People who live in green neighborhoods are less likely to develop cardiovascular disease, according to research presented at ESC Congress 2021.
"Higher levels of greenness were associated with lower rates of heart conditions and stroke over time, both when an area maintained high greenness and when greenness increased," said study author Dr. William Aitken of the University of Miami, US. "It was remarkable that these relationships appeared in just five years, a relatively short amount of time for a positive environmental impact."
Making streets and neighborhoods greener has many benefits and this study investigated whether it had any relationship with rates of heart disease. The researchers also examined whether planting more vegetation in a locality would be accompanied by reductions in heart disease over time.
The study included 243,558 US Medicare beneficiaries aged 65 and older who lived in the same area of Miami during 2011 to 2016. Medicare records were used to obtain the incidence of new cardiovascular conditions during the five-year study including heart attack, atrial fibrillation, heart failure, ischemic heart disease, hypertension, and stroke/transient ischemic attack.
Satellite images were used to assess the amount of visible and near-infrared (i.e. invisible) sunlight reflected from the Earth's surface. Chlorophyll from plants typically absorbs visible light and reflects near-infrared light, so measuring both indicates the amount of vegetation. The greenness of city blocks was then classified as low, medium or high.
Participants were categorized based on whether they lived in low, medium or high greenness blocks in 2011. The process was repeated for those same residents and the greenness of their blocks in 2016. During that period of time Miami-Dade County Parks conducted tree planting programmes so, for example, there was the possibility that someone in a low greenness block in 2011 could be living in a high greenness block in 2016.
The researchers analyzed the odds of developing any new cardiovascular disease, and the number of new cardiovascular conditions, based on block-level greenness. The analyses were adjusted for other factors that could be related to new-onset heart disease: age, sex, race/ethnicity, number of baseline cardiovascular conditions, and neighborhood characteristics including median household income and walkability.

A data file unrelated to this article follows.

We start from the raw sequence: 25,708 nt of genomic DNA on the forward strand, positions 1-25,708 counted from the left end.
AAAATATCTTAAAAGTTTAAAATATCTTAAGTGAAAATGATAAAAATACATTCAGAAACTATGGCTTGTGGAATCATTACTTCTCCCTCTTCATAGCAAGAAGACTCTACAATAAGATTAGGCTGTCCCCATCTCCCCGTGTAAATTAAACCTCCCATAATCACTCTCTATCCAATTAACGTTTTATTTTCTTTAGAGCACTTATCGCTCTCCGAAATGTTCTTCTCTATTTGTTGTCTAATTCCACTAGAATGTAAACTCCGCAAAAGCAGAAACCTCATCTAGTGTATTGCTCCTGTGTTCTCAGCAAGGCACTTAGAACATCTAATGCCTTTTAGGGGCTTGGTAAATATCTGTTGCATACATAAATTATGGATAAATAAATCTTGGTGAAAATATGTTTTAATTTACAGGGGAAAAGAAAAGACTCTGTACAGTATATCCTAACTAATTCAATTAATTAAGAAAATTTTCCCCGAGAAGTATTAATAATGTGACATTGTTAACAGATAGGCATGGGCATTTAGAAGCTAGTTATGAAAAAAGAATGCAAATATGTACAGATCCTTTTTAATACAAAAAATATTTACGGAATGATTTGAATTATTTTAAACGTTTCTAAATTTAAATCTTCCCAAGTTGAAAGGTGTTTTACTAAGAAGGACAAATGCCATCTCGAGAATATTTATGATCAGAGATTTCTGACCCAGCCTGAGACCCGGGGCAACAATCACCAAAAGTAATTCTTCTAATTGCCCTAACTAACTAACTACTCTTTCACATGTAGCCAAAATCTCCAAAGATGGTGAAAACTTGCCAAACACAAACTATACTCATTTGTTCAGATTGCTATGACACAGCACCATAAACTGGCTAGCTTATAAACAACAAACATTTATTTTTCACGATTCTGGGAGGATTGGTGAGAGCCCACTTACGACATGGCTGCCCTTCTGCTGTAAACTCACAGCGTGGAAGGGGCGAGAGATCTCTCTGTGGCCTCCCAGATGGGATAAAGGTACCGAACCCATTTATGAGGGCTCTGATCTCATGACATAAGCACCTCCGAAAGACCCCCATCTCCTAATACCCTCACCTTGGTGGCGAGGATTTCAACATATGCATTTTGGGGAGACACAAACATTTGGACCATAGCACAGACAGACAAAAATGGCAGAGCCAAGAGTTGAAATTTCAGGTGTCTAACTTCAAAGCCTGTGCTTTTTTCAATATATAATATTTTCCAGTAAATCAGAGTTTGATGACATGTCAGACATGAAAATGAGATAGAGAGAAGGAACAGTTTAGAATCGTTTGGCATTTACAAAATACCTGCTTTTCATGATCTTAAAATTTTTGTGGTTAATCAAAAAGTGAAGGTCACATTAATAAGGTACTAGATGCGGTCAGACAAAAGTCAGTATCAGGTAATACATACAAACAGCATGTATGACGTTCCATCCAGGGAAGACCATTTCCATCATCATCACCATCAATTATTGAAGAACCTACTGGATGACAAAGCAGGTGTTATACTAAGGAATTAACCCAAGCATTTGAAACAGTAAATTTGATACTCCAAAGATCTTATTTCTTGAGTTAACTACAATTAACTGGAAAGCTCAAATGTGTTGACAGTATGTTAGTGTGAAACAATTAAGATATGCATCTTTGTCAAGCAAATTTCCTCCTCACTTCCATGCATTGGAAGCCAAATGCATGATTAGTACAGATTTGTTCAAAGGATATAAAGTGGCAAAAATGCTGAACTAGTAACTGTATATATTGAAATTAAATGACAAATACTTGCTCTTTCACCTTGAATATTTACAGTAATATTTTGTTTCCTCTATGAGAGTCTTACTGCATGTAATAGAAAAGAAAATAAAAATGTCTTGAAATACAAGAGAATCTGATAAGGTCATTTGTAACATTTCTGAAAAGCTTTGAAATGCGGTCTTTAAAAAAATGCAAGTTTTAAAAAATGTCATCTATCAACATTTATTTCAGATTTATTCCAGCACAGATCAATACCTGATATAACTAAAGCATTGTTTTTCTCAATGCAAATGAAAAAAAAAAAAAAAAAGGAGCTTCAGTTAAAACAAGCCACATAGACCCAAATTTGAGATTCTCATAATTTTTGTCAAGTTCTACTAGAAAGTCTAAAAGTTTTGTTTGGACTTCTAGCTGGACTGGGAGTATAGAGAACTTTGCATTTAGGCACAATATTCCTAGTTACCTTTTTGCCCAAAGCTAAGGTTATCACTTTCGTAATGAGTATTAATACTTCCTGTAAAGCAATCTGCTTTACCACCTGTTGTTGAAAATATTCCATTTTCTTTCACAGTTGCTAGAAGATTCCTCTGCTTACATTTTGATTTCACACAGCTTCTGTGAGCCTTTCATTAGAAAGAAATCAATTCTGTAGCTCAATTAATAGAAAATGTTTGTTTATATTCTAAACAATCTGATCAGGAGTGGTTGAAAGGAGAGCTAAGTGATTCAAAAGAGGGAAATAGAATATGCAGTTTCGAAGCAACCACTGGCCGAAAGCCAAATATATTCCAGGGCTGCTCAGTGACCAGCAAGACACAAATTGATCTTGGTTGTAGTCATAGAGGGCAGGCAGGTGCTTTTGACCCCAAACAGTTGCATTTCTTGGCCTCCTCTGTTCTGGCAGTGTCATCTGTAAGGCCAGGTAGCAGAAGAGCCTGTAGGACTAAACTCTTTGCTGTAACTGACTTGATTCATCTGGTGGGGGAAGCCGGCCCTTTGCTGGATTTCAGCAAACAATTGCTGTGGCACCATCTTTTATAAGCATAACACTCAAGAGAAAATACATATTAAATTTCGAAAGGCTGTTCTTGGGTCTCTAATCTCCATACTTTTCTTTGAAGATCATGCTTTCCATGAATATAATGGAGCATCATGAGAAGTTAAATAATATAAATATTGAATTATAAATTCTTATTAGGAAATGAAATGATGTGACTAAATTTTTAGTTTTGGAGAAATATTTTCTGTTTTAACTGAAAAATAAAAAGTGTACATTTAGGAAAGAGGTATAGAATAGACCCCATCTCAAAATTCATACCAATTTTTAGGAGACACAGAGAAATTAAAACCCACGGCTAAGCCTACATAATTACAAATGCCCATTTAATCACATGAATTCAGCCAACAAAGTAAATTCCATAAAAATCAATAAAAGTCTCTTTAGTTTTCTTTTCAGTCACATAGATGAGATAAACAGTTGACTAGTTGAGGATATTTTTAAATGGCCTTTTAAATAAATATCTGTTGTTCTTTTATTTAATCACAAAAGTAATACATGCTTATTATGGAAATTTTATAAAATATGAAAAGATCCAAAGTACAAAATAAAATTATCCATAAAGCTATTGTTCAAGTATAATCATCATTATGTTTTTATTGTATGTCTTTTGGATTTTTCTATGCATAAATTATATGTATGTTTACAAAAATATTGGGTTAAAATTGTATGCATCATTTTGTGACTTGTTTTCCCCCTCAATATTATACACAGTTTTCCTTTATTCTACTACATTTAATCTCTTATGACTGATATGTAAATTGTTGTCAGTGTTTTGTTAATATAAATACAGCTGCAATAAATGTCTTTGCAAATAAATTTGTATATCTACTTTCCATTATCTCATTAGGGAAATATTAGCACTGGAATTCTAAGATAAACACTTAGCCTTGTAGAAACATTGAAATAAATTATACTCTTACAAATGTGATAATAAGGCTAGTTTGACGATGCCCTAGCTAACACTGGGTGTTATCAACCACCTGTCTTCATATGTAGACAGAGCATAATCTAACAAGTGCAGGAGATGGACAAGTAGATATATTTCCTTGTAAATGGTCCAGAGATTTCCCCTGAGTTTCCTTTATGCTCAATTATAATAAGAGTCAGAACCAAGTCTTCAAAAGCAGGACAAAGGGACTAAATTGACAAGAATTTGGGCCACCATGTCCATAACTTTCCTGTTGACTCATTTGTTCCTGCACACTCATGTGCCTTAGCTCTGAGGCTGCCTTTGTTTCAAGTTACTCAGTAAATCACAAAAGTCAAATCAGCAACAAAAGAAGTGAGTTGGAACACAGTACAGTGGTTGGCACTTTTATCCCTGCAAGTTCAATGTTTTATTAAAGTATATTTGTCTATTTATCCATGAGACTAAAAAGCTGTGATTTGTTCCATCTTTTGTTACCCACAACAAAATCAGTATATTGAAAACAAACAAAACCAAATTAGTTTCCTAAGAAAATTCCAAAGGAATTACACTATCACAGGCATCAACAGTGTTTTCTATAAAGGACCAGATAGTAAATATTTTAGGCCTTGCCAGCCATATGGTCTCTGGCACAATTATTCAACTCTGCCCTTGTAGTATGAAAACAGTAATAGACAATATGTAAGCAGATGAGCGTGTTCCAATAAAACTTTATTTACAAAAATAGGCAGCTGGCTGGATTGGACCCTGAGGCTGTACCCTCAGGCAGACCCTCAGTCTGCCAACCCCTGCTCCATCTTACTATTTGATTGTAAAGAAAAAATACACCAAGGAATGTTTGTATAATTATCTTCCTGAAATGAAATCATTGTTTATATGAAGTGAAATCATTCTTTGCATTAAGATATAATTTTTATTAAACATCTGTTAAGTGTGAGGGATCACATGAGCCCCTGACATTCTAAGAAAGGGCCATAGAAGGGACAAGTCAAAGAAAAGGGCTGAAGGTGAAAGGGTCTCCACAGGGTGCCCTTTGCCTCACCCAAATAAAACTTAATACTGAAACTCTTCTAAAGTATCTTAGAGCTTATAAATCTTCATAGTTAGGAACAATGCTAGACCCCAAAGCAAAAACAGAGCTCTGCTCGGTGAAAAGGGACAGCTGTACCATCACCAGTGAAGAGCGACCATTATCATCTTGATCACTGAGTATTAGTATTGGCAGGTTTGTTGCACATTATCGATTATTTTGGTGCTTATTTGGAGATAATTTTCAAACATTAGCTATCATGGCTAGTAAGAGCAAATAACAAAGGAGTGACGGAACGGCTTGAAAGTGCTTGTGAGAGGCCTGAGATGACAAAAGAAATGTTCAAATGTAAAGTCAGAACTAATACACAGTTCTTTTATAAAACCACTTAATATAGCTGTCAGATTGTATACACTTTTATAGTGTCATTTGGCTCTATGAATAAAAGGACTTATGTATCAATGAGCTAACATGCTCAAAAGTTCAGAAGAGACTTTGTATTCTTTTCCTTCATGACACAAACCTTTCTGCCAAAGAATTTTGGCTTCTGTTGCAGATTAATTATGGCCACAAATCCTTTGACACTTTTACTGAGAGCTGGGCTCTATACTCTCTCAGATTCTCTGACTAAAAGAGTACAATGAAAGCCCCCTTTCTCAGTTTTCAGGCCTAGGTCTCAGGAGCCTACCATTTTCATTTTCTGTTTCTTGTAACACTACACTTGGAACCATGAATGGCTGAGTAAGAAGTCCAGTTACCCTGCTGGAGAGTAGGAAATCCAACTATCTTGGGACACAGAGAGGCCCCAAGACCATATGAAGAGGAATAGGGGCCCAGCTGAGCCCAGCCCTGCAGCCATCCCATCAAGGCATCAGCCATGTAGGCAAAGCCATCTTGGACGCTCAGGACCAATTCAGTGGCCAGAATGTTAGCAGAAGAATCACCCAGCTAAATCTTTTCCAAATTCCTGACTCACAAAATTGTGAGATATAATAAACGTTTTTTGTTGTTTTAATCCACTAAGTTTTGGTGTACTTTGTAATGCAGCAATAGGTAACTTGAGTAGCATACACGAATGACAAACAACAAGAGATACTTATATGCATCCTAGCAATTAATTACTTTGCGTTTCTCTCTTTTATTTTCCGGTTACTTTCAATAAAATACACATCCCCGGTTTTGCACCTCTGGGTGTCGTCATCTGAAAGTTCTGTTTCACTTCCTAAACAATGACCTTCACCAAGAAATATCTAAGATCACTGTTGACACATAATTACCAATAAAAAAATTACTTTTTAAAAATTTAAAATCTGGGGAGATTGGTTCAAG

The researchers first compared heart health among those continually living in high versus low greenness areas during the five-year study. Residents of high greenness blocks throughout the study had a 16% lower odds of developing any new cardiovascular conditions compared to those in low greenness blocks (odds ratio [OR]=0.84; 95% confidence interval [CI] 0.79-0.90; p<0.001). Among participants who developed a cardiovascular condition during follow-up, those in high greenness areas developed 4% fewer new diseases compared with those in low greenness blocks (OR=0.96; 95% CI 0.92-0.99; p<0.05).
The researchers then compared heart health in participants whose neighborhood became greener versus those who continued to live in areas with low vegetation. When compared to residents of low greenness areas throughout the study, those living in areas that increased their greenness from low in 2011 to high in 2016 had 15% lower odds of developing new cardiovascular conditions (OR=0.85; 95% CI 0.75-0.97; p<0.001). Among participants who developed a cardiovascular condition during follow-up, those whose neighborhood became greener developed 9% fewer new cardiovascular conditions compared to residents of localities with continually low levels of greenness throughout the study (OR=0.91; 95% CI 0.83-0.99; p<0.05).
Dr. Aitken said: "We suspect that multiple factors may account for these observations. For instance, people living in greener areas may do more outdoor exercise and might feel less stressed due to being surrounded by nature. In addition, vegetation could provide some protection from air and/or noise pollution. This is an area for further exploration."
He added: "Tree planting and greening of neighborhoods is associated with multiple benefits and offers a relatively low-cost investment to enhance health and well-being in many circumstances. For the cost of one emergency room visit for a heart attack, trees could be planted in a neighborhood with 100 residents and potentially prevent ten heart diseases in this group."
European Society of Cardiology (ESC)
Posted in: Medical Research News | Medical Condition News | Healthcare News
Tags: Atrial Fibrillation, Cardiology, Cardiovascular Disease, Chlorophyll, Exercise, Heart, Heart Attack, Heart Disease, Heart Failure, Medicare, Pollution, Research, Stroke
Source: Read Full Article